I wasn't as careful with my pierogis as I should have been. I let them touch on the plate before the boiling. A lot of them ended up sticking and pulling them apart was a nightmare.
The boiling went well, except for those that fell apart in the water. I'm sure some of this was due to the sticking issue. Once a hole is made in the pierogi, you have to be very careful to close it back up or else all the filling will fall out during boiling.

My finished pierogis did not look pretty, but they were delicious! I'm so happy with my first attempt at making pierogis. I learned a lot and came away with a tasty dinner! 

Russian Style Pierogi
From: Anula's family recipe
(makes 4 generous servings, around 30 dumplings)
Printable Recipe

2 to 2 1/2 cups (300 to 375 g) all-purpose (plain) flour
1 large egg
1 teaspoon (5 ml) salt
About 1 cup (250 ml) lukewarm water
3 big potatoes, cooked & mashed (1 1/2 cup instant or leftover mashed potatoes is fine too)
1 cup (225 g) cottage cheese, drained    
1 onion, diced & sauteed in butter until clear
3 slices of streaky bacon, diced and fried till crispy (you can add more bacon if you like or omit that part completely if you’re vegetarian)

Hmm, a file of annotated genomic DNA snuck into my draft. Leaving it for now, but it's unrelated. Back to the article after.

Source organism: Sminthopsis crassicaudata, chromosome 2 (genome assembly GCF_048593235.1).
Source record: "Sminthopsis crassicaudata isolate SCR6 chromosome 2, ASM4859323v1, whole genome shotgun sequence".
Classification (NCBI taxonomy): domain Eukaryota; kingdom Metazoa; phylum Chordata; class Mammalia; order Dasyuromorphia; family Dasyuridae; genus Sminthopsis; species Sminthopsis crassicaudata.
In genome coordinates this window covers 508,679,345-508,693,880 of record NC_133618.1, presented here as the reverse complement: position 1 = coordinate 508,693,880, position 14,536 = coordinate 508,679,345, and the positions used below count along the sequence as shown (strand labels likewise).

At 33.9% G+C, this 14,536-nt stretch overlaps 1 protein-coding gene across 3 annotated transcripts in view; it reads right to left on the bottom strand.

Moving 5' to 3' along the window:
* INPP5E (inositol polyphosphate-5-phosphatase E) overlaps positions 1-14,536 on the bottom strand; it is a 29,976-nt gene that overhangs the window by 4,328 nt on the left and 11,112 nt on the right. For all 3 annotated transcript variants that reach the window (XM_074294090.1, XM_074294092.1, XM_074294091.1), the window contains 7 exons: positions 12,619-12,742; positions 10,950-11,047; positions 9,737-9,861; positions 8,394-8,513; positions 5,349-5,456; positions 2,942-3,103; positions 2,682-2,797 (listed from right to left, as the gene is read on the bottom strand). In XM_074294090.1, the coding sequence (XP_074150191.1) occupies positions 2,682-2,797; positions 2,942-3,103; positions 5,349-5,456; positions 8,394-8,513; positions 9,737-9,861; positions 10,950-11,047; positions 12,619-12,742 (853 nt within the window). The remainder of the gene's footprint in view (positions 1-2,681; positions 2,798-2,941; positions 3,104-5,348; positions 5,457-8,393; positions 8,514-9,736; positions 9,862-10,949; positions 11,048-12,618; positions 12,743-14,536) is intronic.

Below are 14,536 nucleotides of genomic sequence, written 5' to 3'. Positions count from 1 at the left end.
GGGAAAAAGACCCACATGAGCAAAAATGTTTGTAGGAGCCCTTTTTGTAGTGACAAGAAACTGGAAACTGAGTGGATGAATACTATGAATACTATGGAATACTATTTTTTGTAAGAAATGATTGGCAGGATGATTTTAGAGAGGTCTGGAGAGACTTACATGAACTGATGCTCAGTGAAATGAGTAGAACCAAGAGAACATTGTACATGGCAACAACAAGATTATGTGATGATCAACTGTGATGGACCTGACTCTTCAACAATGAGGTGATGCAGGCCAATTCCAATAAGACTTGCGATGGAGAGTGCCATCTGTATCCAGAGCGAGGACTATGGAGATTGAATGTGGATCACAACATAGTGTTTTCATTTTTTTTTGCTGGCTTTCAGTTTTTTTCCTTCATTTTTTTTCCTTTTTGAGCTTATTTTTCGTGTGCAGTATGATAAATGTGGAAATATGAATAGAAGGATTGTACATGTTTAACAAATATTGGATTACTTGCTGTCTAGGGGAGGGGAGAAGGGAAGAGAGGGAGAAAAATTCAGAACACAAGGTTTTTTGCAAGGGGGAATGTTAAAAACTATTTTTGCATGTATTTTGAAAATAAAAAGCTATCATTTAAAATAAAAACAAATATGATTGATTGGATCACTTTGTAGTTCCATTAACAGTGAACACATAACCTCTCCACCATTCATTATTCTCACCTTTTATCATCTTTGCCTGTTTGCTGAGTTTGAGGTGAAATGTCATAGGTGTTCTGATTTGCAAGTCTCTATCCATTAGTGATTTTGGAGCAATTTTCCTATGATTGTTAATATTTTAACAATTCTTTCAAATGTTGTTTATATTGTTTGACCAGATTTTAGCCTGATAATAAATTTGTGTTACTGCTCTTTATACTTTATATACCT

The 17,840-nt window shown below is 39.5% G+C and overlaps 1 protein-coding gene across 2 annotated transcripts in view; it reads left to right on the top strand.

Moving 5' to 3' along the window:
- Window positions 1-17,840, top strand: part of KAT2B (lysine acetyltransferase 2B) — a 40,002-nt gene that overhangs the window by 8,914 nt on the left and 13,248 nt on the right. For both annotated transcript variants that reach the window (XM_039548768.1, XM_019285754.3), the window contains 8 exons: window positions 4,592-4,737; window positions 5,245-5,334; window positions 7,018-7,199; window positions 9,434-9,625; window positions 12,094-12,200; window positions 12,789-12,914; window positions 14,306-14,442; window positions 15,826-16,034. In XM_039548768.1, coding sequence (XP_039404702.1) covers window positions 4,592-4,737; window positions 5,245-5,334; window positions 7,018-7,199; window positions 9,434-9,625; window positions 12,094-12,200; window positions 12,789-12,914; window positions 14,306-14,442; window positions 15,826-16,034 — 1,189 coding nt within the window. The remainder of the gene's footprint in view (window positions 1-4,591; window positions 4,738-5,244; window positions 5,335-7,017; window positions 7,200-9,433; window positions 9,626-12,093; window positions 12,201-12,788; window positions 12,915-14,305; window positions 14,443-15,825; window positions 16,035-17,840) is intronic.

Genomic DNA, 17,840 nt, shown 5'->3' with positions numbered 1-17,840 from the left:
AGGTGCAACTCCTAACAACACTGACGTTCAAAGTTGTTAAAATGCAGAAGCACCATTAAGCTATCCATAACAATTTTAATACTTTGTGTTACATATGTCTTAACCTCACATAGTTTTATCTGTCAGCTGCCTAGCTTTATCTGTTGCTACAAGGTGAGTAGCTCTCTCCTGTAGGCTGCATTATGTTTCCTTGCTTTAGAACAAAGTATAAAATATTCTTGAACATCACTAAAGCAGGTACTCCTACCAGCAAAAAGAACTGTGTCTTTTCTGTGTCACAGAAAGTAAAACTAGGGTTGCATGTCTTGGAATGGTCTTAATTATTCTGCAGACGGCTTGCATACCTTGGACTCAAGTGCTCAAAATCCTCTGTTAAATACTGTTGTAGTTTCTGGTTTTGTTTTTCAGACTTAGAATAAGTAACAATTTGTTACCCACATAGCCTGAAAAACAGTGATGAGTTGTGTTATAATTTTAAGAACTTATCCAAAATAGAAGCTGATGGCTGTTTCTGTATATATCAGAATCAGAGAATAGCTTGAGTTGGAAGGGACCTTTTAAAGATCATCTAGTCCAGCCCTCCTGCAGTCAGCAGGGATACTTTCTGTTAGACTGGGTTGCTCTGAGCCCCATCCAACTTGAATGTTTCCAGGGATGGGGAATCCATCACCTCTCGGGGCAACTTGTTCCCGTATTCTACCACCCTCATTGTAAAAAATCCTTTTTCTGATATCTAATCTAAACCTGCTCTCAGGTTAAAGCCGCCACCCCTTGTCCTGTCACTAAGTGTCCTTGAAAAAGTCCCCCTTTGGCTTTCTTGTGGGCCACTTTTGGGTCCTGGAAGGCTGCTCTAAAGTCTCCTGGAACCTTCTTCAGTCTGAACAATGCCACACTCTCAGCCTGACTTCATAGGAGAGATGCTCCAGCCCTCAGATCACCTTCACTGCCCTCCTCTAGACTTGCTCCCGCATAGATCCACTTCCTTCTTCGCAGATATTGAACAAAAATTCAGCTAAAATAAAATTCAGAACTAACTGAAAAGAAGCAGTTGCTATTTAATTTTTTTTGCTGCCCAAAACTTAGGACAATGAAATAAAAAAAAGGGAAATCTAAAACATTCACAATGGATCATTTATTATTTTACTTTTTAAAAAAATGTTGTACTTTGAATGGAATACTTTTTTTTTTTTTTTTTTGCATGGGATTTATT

1 egg yolk (from medium egg)
1 tablespoon (15 g) butter, melted    
1/4 (1.25 ml) teaspoon salt    
pinch of pepper to taste

1. Combine all the ingredients for the filling (it’s best to use one’s hands to do that) put into the bowl, cover and set aside in the fridge until you have to use it.

2. Place 2 cups flour in a large bowl or on a work surface and make a well in the center. Break the egg into it, add the salt and a little lukewarm at a time (in my situation 1/2 cup was enough). Bring the dough together, kneading well and adding more flour or water as necessary. Cover the dough with a bowl or towel. You’re aiming for soft dough. Let it rest 20 minutes.